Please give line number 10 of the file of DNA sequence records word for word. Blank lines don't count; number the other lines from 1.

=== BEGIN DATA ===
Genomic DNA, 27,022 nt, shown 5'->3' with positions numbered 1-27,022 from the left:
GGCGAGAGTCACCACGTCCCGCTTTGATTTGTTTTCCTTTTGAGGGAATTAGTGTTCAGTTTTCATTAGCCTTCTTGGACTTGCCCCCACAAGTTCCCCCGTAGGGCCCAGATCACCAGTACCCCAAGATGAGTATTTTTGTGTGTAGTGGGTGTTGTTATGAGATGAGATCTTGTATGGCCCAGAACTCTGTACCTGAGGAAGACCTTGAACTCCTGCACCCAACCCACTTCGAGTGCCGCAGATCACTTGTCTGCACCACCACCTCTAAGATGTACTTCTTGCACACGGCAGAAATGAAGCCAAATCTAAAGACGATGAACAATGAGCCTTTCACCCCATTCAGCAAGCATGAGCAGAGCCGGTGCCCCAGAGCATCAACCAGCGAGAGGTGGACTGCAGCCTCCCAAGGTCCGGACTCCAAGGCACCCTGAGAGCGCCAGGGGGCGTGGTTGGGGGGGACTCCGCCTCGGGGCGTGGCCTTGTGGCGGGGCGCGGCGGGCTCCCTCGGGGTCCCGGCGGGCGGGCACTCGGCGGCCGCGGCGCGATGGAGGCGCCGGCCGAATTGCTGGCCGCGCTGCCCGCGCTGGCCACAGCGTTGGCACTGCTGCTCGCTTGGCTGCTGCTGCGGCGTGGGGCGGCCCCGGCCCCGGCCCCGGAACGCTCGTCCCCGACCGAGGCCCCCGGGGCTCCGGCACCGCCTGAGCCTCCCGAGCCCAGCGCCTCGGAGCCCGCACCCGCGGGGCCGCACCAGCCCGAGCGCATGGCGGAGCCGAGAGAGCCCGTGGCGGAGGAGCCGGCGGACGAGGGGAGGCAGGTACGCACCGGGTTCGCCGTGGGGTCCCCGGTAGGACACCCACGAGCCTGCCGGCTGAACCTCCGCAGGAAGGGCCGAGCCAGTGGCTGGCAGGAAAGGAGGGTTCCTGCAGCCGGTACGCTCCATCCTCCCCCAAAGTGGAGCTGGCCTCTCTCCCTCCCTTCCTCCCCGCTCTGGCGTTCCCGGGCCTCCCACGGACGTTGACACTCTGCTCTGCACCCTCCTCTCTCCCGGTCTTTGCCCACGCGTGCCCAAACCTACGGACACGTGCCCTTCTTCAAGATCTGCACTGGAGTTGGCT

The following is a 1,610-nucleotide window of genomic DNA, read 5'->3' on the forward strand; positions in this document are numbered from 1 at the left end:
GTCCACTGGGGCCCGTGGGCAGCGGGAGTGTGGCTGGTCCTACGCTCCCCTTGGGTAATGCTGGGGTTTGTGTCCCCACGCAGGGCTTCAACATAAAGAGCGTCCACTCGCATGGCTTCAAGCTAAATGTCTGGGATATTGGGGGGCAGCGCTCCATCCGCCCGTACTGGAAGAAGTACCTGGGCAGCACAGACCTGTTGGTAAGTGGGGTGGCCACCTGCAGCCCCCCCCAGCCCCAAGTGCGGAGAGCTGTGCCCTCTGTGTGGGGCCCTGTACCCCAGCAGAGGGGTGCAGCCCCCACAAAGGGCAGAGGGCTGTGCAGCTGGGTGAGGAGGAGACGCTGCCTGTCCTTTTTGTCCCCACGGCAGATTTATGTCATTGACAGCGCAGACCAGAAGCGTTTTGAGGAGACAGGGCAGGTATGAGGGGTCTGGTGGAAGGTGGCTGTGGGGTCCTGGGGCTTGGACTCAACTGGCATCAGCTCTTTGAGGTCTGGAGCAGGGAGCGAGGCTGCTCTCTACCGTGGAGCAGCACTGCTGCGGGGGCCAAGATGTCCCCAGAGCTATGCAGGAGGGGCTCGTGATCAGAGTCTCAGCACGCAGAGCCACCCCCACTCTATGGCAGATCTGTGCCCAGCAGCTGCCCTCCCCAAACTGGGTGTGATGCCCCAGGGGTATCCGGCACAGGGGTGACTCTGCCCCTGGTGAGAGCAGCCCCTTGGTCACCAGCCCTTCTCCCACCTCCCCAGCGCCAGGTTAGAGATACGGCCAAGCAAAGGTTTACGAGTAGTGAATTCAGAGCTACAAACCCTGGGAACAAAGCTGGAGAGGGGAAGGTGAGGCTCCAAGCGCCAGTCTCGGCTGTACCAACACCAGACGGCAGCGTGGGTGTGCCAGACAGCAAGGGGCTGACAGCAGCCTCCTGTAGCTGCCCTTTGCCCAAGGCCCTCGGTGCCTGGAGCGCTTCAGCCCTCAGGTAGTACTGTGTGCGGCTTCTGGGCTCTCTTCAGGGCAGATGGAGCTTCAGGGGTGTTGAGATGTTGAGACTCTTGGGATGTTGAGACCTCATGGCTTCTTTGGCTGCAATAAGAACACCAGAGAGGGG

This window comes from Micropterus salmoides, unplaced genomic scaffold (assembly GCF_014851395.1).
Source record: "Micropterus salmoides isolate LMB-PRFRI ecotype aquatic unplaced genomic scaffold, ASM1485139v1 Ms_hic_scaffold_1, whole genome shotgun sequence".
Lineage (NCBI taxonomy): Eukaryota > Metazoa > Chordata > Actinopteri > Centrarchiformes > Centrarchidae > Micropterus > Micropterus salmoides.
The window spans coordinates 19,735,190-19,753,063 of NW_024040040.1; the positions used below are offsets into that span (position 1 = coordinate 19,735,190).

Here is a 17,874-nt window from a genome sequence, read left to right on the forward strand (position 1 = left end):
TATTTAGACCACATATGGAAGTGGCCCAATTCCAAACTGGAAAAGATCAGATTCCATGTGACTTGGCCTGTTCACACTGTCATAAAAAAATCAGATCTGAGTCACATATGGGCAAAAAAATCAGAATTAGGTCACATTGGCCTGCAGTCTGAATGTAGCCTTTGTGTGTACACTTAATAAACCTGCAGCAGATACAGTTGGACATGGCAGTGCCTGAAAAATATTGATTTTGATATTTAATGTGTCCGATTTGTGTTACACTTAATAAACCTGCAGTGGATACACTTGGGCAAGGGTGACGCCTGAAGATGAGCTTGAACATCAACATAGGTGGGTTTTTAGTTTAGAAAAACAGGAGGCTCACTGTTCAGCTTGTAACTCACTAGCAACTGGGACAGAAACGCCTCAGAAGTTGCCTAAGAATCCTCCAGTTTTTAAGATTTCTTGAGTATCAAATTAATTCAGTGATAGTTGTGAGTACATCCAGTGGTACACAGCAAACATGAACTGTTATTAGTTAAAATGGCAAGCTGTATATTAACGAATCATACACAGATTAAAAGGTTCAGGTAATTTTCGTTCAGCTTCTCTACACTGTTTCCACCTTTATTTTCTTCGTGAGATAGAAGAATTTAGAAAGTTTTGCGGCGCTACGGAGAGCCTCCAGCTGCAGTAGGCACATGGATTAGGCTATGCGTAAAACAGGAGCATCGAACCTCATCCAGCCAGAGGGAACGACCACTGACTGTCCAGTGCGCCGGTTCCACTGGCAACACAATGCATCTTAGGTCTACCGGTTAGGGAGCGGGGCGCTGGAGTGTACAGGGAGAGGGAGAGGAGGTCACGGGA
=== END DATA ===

TATTTAGACCACATATGGAAGTGGCCCAATTCCAAACTGGAAAAGATCAGATTCCATGTGACTTGGCCTGTTCACACTGTCATAAAAAAATCAGATCTGAGTCACATATGGGCAAAAAAATCAGAATTAGGTCACATTGGCCTGCAGTCTGAATGTAGCCTTTGTGTGTACACTTAATAAACCTGCAGCAGATACAGTTGGACATGGCAGTGCCTGAAAAATATTGATTTTGATATTTAATGTGTCCGATTTGTGTTACACTTAATAAACCTGCAGTGGATACACTTGGGCAAGGGTGACGCCTGAAGATGAGCTTGAACATCAACATAGGTGGGTTTTTAGTTTAGAAAAACAGGAGGCTCACTGTTCAGCTTGTAACTCACTAGCAACTGGGACAGAAACGCCTCAGAAGTTGCCTAAGAATCCTCCAGTTTTTAAGATTTCTTGAGTATCAAATTAATTCAGTGATAGTTGTGAGTACATCCAGTGGTACACAGCAAACATGAACTGTTATTAGTTAAAATGGCAAGCTGTATATTAACGAATCATACACAGATTAAAAGGTTCAGGTAATTTTCGTTCAGCTTCTCTACACTGTTTCCACCTTTATTTTCTTCGTGAGATAGAAGAATTTAGAAAGTTTTGCGGCGCTACGGAGAGCCTCCAGCTGCAGTAGGCACATGGATTAGGCTATGCGTAAAACAGGAGCATCGAACCTCATCCAGCCAGAGGGAACGACCACTGACTGTCCAGTGCGCCGGTTCCACTGGCAACACAATGCATCTTAGGTCTACCGGTTAGGGAGCGGGGCGCTGGAGTGTACAGGGAGAGGGAGAGGAGGTCACGGGA